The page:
Bush Warns Social Security Critics

President Bush suggested Wednesday that lawmakers who oppose his proposal for a Social Security overhaul could face political problems as a result.

"To answer the question of the skeptics, we do have a serious problem," Mr. Bush said in an interview aired on CBS radio affiliate WMT AM in Cedar Rapids on WHO NewsRadio in Des Moines. Mr. Bush conducted the interview at a local diner, the Spring House Family Restaurant. "Now is the time to fix it, and I think there is a political price for not getting involved in the process."

He added: "I think there is a political price for saying, 'It's not a problem, I'm going to stay away from the table.'"

With his visit here, President Bush brings to 21 the number of states he's been to in the last two months on behalf of his Social Security plan, CBS News White House Correspondent Mark Knoller reports.

In his Social Security travels, Mr. Bush has aimed to emphasize the positive and appear the model of bipartisanship — promising Democrats there will be no political retribution for bringing forward any idea to fix the system and arguing that the matter is too important to be the subject of partisan bickering.

But there are few issues as politically divisive as Social Security. As Democrats have persistently opposed — and attacked — Mr. Bush's ideas and polls show support for them dropping, the president has in the last week begun to occasionally use more pointed language.

"I believe there will be a bad political consequence for people who are unwilling to sit down and talk about the issue," Mr. Bush said in New Mexico last week.

There and in other stops in the West, Mr. Bush also had Sen. John McCain join him. The well-regarded Arizona Republican played the heavy for the president, sharply accusing Democrats of being obstructionist and shortsighted.

Mr. Bush did not repeat his hint of a political threat at a town hall meeting here after the interview. Both the appearances were part of a 60-day national tour by the president and other top administration officials to push his top domestic priority.


Mr. Bush wants to allow younger workers to set up private investment accounts with part of their Social Security taxes. The president also is calling on Congress to approve a permanent fix to Social Security's solvency problems, something he has acknowledged private accounts will not accomplish. He has not specified what benefit cuts or other changes he supports to address the program's long-term fiscal ills.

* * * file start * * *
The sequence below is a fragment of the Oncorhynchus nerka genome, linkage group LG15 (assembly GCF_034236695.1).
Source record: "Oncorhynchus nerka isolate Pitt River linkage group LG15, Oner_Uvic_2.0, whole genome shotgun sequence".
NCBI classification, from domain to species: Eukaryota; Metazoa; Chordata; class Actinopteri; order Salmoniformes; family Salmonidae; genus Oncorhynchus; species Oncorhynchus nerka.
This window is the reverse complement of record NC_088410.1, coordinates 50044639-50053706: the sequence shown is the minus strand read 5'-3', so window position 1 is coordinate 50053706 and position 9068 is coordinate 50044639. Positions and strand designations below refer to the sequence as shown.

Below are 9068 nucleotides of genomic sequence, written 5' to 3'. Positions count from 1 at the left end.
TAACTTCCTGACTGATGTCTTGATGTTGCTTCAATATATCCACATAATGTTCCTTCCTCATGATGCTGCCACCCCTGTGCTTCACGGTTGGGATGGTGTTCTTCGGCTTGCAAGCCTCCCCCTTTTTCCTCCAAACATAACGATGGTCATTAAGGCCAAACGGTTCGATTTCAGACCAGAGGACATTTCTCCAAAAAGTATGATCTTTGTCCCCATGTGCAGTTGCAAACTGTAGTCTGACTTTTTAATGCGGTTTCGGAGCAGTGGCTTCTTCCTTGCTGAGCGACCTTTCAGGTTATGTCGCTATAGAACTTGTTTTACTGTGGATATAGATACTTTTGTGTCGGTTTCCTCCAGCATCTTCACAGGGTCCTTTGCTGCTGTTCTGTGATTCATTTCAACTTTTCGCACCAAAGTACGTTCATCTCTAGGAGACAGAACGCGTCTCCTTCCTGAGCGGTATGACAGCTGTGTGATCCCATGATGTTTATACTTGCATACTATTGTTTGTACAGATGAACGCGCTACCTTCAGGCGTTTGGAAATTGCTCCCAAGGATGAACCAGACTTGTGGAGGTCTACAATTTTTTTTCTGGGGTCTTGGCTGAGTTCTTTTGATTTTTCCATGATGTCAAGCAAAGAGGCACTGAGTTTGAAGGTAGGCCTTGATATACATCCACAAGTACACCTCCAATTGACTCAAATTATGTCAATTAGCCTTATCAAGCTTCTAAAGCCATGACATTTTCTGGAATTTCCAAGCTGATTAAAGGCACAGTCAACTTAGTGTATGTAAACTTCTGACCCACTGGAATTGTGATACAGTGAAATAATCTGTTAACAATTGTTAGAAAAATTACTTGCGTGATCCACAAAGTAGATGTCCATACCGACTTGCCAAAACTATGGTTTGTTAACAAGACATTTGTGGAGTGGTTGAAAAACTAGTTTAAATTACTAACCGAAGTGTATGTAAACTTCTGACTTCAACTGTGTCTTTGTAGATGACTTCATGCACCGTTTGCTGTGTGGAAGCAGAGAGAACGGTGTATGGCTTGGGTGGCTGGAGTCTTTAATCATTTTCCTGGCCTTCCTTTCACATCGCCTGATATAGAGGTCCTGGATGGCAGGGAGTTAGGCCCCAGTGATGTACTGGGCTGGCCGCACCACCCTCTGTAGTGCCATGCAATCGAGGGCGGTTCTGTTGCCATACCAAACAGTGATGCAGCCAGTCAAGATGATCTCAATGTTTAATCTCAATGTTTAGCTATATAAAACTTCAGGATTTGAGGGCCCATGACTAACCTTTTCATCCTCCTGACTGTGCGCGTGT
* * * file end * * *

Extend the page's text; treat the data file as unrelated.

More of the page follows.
Timed to coincide with the president's visit, the AARP held a news conference in Cedar Rapids earlier Wednesday to release the results of a national survey showing significant opposition within its membership to Mr. Bush's private accounts plan.

Notwithstanding a host of other, independent polls showing waning public support for his proposal, Mr. Bush focuses only on the part of the surveys that shows the public is — as it long has been — aware of the program's long-term fiscal problems. But though he insists he is making headway on the issue, the lingering skittishness among congressional Republicans — and outright opposition from most Democrats — indicates otherwise.

Mr. Bush's stop was in the district of Republican Rep. Jim Leach, who has found skepticism among many constituents for the Social Security changes Mr. Bush is pushing. It also took the president to the home state of Senate Finance Committee Chairman Charles Grassley — the man assigned to put his Social Security ideas into a bill that can pass Congress.

The Iowa Republican, who introduced Mr. Bush at the event, likewise has found little support among fellow Iowans and has said that the odds are against Congress approving the president's proposal. Nonetheless, Grassley intends to bring the matter before his committee starting this summer.

"We got to turn up the heat on Washington, D.C., to see this as an issue and get a bipartisan agreement to get something done," Grassley said.